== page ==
Klobuchar would make a great Vice Presidential running mate, from the Midwest, and yet with a tradition inherited from Hubert Humphrey, Eugene McCarthy, Walter Mondale, and Paul Wellstone, of Democratic Farmer Labor commitment that made Minnesota one of the most advanced states politically in the last half of the 20th century and into the 21st century.

The odds of her being the Presidential nominee seem highly unlikely at this point, but she would be an excellent choice to be a heartbeat away from the Presidency with an older man as President, such as Joe Biden.

Elizabeth Warren May Overtake Bernie Sanders As The Favored Candidate On The Left Of The Democratic Party

Massachusetts Senator Elizabeth Warren seems to be improving her situation in the Democratic Presidential race, while Vermont Senator Bernie Sanders seems to be faltering, if one believes recent polls that have been published.

Everyone in their right mind knows that trying to assume that anyone has a long term advantage six weeks before the first Democratic Presidential debate is indeed foolish.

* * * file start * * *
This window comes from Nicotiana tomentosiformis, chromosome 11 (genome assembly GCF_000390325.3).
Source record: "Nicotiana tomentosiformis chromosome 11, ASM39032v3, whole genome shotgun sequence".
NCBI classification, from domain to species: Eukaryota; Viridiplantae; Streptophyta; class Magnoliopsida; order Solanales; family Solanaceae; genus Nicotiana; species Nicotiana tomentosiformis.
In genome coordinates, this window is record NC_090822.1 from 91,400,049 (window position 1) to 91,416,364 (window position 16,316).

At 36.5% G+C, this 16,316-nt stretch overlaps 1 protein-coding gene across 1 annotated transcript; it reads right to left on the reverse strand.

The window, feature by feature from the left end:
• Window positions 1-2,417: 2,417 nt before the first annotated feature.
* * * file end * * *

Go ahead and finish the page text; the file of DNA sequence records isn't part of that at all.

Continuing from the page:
But right now, Warren, with her combative nature, and many specific proposals, seems to be improving dramatically in her image, while Sanders may have reached his peak, and is declining in the competition of former Vice President Joe Biden for the support of African Americans, a crucial voting bloc, with about 60 percent of the South Carolina Primary vote likely to be of that group, and 25 percent overall.

So instead of a heads on battle between Sanders and Biden, it could be that it will end up as Warren vs Biden, with Warren to be 71 in 2020, as compared to Biden being 78 and Sanders being 79 in 2020.

And, of course, do not forget Kamala Harris and Pete Buttigieg, and of course, always the possibility of someone else emerging as a “dark horse”.